That type of secrecy about money comes from a scarcity mindset. Whether consciously or unconsciously, many of us grow up believing there are only so many slices of the pie. As adults, that often leaves us hiding financial truths or feeling protective of our income and money choices. Working to resolve your own fears and worries about money can help you feel more financially secure, at least from an emotional standpoint. Then you’ll be able to be more transparent with your partner, creating a stronger bond, and hopefully a healthier joint account balance.
Work as a team
To keep a relationship healthy and home life efficient, it often seems easier to divide and conquer tasks—one person takes out the trash while the other cooks, one parent picks the kids up from soccer practice while the other parent attends the board meeting. But what works for chores won’t always work for the bigger picture.
As such a critical component of our lives, one person shouldn't be solely responsible for managing the family finances. When you work as a team to reach shared financial goals, you’ll both have a good sense of your wealth today and an idea of what to expect in the future. That will lower the stress for both of you. It’s helped us to talk about our money every other week. We look at our budget. We pay our bills. We plan for the near-term future, and we track our progress.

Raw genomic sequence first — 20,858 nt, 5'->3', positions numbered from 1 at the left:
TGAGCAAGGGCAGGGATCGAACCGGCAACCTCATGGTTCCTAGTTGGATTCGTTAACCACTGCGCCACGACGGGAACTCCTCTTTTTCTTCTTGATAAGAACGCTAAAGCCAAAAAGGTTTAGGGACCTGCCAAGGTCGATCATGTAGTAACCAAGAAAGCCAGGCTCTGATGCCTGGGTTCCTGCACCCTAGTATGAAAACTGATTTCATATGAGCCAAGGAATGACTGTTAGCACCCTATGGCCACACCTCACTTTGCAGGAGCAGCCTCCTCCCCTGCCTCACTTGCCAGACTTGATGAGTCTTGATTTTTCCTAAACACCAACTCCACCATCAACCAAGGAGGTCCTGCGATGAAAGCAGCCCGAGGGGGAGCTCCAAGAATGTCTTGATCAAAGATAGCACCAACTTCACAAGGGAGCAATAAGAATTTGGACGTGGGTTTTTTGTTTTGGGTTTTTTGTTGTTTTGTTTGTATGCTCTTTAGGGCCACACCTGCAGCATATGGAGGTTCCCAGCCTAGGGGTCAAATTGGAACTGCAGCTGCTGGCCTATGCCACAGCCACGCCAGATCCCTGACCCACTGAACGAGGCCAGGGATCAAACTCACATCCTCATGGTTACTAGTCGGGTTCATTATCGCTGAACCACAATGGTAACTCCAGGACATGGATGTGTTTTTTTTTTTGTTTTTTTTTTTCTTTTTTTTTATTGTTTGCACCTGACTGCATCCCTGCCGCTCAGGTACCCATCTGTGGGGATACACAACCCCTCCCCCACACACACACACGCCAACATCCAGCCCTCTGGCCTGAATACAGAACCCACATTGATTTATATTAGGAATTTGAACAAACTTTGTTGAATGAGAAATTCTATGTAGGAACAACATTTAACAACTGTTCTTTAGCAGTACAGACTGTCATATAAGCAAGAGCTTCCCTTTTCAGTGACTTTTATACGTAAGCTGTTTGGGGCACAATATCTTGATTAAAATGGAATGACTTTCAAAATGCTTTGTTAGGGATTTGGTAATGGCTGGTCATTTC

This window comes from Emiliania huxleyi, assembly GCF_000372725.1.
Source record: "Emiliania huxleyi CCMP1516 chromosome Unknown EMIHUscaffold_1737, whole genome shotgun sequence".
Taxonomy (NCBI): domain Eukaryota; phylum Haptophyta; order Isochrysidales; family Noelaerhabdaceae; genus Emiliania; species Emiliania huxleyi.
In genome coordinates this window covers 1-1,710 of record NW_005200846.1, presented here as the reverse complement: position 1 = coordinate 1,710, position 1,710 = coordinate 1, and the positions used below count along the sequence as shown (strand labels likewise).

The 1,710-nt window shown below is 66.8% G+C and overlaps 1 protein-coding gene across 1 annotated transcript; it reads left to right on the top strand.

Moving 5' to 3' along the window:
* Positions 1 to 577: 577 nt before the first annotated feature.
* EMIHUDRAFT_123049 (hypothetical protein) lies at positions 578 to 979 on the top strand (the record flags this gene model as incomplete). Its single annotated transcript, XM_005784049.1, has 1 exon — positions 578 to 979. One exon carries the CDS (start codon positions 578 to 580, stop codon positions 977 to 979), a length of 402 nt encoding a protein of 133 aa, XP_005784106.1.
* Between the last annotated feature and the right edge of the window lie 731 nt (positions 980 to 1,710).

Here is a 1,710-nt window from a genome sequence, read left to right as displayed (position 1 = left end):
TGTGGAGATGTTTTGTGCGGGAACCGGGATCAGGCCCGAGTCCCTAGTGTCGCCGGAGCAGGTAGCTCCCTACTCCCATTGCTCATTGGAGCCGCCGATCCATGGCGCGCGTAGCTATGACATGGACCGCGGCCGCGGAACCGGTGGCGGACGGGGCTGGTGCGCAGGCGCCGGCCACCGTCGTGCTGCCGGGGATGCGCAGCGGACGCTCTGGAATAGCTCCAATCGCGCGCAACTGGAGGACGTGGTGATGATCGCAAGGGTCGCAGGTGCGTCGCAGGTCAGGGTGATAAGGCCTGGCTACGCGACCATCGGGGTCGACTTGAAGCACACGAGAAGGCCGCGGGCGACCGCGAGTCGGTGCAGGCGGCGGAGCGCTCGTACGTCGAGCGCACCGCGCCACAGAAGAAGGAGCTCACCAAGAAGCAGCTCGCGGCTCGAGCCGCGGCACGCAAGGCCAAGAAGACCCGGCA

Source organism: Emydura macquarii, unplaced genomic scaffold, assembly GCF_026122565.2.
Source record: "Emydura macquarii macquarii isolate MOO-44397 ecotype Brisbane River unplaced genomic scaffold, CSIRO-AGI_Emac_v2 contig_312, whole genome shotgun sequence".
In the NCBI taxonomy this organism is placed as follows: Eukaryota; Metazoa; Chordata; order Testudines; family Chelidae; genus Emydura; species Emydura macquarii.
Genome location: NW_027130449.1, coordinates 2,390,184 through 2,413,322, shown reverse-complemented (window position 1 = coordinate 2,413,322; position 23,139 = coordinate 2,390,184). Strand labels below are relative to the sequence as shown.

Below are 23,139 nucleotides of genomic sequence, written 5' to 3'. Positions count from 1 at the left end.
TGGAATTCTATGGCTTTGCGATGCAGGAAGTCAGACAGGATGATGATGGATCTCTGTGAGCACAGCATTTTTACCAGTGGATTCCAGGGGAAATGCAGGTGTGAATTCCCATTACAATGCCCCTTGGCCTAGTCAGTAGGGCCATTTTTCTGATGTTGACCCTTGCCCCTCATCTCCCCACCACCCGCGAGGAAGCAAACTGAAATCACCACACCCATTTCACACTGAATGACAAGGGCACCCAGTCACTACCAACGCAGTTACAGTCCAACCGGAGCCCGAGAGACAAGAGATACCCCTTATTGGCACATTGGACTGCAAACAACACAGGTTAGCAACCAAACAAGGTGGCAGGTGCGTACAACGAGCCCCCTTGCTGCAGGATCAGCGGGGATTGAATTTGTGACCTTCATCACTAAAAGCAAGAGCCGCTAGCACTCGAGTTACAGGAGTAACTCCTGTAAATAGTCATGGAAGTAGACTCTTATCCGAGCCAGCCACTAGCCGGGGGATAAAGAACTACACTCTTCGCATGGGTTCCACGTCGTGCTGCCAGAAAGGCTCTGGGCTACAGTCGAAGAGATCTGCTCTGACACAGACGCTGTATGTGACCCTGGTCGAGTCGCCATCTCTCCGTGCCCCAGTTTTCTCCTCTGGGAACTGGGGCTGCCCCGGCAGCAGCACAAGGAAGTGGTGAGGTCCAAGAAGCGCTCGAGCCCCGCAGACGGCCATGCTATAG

Being in it together not only ups your odds of financial success, but it can cushion the blow of setbacks as well. We had tough times when we were paying off our debt. When one of us was down, the other was there for support. When one of us miscalculated our budget, the other was there to proof the numbers.
Support each other
We often say we’re lucky because we’ve mostly had the same financial aspirations. Your goals don’t need to sync up perfectly 100 percent of the time in a healthy relationship, but you should be able to support each other in achieving those dreams.